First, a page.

Breaking the Silence: Girls Abducted During Armed Conflict in Angola

Authored by: Vivi Stavrou

Categories: Human Rights, Violent Conflict
Sub-Categories: Migration, National Security Forces and Armed Groups, Sexual and Gender-Based Violence (SGBV)
Country: Angola
Region: Sub-Saharan Africa
Year: 2003
Citation: Stavrou, Vivi. Breaking the Silence: Girls Abducted During Armed Conflict in Angola. Ottawa: Canadian International Development Agency, 2003. Accessed October 21, 2016.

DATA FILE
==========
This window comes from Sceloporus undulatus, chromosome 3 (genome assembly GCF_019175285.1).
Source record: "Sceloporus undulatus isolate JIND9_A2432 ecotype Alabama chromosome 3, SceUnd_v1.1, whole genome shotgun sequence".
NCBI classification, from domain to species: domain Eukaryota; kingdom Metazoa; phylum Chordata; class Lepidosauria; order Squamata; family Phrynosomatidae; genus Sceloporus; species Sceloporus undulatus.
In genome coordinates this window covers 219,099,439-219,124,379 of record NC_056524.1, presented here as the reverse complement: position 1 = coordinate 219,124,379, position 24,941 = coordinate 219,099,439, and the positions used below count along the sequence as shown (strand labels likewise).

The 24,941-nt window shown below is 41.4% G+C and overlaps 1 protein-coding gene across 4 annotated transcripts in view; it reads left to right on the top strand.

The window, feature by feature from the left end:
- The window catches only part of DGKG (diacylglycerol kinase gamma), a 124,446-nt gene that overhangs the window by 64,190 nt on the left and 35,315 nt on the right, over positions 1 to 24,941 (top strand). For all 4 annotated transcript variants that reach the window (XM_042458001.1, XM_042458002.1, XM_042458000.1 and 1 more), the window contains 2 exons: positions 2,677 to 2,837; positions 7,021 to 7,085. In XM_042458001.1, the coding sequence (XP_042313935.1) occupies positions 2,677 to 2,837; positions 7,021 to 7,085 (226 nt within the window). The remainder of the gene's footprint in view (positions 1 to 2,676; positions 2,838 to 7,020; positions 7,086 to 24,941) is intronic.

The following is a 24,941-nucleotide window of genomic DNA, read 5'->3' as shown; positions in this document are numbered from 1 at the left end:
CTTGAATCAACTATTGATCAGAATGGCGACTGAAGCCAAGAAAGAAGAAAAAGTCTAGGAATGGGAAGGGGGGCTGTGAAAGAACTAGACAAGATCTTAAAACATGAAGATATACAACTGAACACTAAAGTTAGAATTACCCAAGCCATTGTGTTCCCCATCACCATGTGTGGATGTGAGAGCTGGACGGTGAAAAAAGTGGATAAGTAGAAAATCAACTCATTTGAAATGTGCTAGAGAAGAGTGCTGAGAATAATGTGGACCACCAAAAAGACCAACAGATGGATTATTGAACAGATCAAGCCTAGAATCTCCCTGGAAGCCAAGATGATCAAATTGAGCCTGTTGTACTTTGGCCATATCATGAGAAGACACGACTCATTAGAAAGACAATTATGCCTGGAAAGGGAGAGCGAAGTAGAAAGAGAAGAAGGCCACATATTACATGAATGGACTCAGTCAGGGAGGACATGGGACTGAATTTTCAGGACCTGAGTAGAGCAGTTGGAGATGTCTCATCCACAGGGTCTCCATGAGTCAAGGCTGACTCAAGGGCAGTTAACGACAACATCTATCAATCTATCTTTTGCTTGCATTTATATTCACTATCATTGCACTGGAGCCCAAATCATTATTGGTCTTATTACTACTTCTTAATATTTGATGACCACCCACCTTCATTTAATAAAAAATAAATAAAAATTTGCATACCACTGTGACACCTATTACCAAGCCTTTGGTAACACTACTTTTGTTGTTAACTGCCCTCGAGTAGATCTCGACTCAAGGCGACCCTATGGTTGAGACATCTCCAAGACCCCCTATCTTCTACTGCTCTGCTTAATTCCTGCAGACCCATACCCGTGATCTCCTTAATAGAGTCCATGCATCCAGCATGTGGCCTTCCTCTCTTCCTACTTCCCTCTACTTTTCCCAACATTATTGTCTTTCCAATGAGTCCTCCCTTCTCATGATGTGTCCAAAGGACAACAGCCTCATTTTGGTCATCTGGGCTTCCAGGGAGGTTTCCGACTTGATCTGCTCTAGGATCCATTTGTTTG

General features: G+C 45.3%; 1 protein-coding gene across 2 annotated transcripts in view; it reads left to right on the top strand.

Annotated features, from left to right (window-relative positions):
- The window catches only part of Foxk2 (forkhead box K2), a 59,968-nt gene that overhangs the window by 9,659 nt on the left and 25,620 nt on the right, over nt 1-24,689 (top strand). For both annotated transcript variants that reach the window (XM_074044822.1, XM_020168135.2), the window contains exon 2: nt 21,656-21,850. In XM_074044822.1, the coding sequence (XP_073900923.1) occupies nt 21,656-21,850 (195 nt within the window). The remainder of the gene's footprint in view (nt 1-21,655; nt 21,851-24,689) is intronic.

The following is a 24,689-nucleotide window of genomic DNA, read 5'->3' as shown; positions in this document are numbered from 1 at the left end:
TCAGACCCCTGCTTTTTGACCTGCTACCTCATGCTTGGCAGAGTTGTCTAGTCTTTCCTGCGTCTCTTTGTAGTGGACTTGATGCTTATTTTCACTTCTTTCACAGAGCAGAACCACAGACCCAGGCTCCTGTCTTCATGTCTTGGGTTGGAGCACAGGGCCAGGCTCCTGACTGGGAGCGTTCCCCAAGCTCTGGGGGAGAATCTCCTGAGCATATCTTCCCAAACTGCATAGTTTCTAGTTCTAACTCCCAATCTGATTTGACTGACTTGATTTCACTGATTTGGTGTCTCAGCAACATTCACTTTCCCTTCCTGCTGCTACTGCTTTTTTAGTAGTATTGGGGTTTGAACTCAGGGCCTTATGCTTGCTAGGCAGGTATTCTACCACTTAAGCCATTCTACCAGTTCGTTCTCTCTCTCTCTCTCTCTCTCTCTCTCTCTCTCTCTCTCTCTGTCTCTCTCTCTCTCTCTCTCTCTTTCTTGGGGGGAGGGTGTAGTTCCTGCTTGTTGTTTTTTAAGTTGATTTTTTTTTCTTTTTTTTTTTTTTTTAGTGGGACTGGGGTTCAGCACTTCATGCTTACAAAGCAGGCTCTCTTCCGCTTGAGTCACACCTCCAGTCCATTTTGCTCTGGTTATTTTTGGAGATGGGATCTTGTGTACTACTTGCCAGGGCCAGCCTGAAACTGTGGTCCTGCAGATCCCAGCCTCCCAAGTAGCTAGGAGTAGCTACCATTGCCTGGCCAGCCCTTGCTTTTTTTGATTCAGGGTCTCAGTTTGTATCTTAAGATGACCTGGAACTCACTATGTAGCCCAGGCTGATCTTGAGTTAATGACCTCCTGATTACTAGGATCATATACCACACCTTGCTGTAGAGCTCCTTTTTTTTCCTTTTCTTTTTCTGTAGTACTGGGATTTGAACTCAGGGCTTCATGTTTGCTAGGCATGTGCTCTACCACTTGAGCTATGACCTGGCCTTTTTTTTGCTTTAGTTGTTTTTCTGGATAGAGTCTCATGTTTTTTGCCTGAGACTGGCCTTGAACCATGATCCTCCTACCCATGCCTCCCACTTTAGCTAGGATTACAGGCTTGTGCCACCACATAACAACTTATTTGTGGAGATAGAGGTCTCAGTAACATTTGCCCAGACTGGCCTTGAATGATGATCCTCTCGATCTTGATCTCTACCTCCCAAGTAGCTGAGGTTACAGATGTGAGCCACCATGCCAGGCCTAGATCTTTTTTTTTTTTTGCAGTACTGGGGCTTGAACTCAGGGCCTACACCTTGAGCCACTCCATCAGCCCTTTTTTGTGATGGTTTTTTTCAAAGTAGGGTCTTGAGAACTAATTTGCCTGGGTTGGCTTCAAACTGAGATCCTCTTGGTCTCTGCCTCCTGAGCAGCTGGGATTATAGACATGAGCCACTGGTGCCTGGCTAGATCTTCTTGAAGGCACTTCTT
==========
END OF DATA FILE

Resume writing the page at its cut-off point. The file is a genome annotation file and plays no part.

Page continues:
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Nearly three generations of Angolans have been at war for 41 years. Together with the destruction of most of the country’s infrastructure, the social capital of Angola’s communities was damaged during one of the longest wars in Africa, a war that was preceded by 500 years of slavery and colonialization. The war resulted in 500,000 to 1 million war-related deaths; hundreds of thousands of people were directly affected by the armed conflict; there were major internal population displacements of approximately 4.5 million people throughout the country, and approximately 400,000 thousand people fled to neighboring countries as refugees. Throughout this process, people suffered enormous physical and emotional damage, families were separated; communities were repeatedly fragmented and dispersed. The institutional capacity to design and implement projects of collective interest was crippled. The infrastructure to deliver social services such as health and education was largely destroyed. There are an estimated 2-7 million landmines scattered across Angola; the road network is in tatters, and food production remains below minimum levels of food security. The level of vulnerability among the general population in Angola is one of the highest in the world. A greater percentage of Angolan people are at risk of disease and destitution than in virtually any other African country. In January 2004, more than 20 percent of the entire population (4 million) was still displaced and at least 10 percent dependent on external assistance to survive. Of the displaced peoples, 65 percent were under the age of 15, with women and children making up more than 80 percent of the total. Displaced and refugee/returnee women and girls are particularly vulnerable to the effects of violence and poverty. Amongst the most vulnerable in this group, are the girls who were separated from their families during the armed conflict. In this group, the formerly abducted girl soldiers are the most excluded and most vulnerable.